Hongkongers in UK Protest Against Chinese Regime on Communist Anniversary

By Alexander Zhang
Alexander Zhang
Alexander Zhang
October 3, 2021 Updated: October 3, 2021

Hundreds of Hongkongers joined demonstrations against the Chinese regime in British cities including London and Manchester on Oct. 1, the 72nd anniversary of the Chinese Communist Party’s (CCP) one-party rule.

The “Resist the CCP Day” rallies were jointly organised by several Hong Kong groups and human rights bodies representing Tibetans and Uyghurs.

Finn Lau, founder of Hong Kong Liberty and one of the organisers of the demonstrations, said the various persecuted groups chose to protest together on this “symbolic day” because “we are all suffering, we are victims under the CCP.”

Founder of 'Hong Kong Liberty' Mr. Finn Lau
Founder of Hong Kong Liberty Finn Lau in an interview during the “Resist the CCP Day” in London, on Oct. 1, 2021. (Jenna/The Epoch Times)

The human rights situation in the former British colony has deteriorated rapidly under a new national security law, which the Beijing regime imposed on Hong Kong in June 2020.

Lau told The Epoch Times that his friends were among those who were imprisoned in the Hong Kong authorities’ intensified suppression of pro-democracy activists. But he said he will not give up and will continue to fight on behalf of the people of Hong Kong.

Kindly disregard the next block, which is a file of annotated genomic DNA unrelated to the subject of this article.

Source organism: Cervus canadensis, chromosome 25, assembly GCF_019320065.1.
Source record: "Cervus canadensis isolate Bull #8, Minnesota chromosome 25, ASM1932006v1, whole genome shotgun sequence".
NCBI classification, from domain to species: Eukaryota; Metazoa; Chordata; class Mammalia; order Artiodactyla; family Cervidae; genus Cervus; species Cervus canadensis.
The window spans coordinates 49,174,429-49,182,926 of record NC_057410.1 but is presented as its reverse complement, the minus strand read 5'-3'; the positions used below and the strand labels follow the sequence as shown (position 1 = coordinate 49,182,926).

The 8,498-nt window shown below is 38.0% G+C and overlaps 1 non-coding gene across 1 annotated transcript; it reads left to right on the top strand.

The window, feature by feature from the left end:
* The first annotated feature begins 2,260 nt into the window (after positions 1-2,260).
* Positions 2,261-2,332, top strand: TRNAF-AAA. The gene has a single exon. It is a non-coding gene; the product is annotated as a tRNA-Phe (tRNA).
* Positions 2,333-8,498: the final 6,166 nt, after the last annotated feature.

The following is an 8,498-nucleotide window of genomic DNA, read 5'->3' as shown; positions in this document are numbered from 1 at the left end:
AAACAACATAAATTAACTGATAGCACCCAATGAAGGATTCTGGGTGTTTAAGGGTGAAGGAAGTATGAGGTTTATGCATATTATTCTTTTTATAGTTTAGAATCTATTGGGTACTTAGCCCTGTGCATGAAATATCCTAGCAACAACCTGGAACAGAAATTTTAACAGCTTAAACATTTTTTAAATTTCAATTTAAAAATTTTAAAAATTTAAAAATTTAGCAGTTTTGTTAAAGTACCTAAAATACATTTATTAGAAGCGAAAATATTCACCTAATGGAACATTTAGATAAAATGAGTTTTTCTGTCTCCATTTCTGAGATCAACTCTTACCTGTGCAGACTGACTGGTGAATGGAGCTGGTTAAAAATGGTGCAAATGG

“Some people may say that the collapse of the CCP is impossible, but I don’t think it’s a dream,” Lau said. “Look at the history of the USSR: 40 years ago they thought that it was impossible the USSR would collapse.”

Lau said he believes the fate of the Soviet Union, which disintegrated in 1991, will happen to the CCP as well.

Simon Cheng
Simon Cheng in an interview during the “Resist the CCP Day” in London, on Oct. 1, 2021. (Jenna/The Epoch Times)

Simon Cheng, a former employee of the British consulate in Hong Kong, said he wanted to join the rally in London because there is no longer any room in Hong Kong for freedom of expression.

Cheng was tortured and forced to make a TV confession when he was detained for 15 days in August 2019 by mainland Chinese police. He later arrived in the UK and became the first British National (Overseas) passport holder to be granted asylum.

Cheng told The Epoch Times that, by imposing the national security law, the CCP has installed its own political system in Hong Kong, making it unrecognisable to Hongkongers who had become used to freedom and autonomy.

“The Hong Kong of the past no longer exists,” he said. “So we must do our best to protect the spirit of Hong Kong.”

Many of the protesters were more recent arrivals who came to the UK thanks to a new visa scheme for holders of the British National (Overseas) status, which allows them to live, study, and work in the UK for five years and eventually apply for citizenship.

Among them was a family of three who only identified themselves by their family name Ng.

Mrs. Ng said they chose to come to the UK as soon as they could because they did not want their child to be poisoned by the CCP’s propaganda, which has tainted Hong Kong’s school textbooks.

“We just had to come to support this rally because we in the UK still have the freedom of expression, which is no longer available in Hong Kong,” she told The Epoch Times.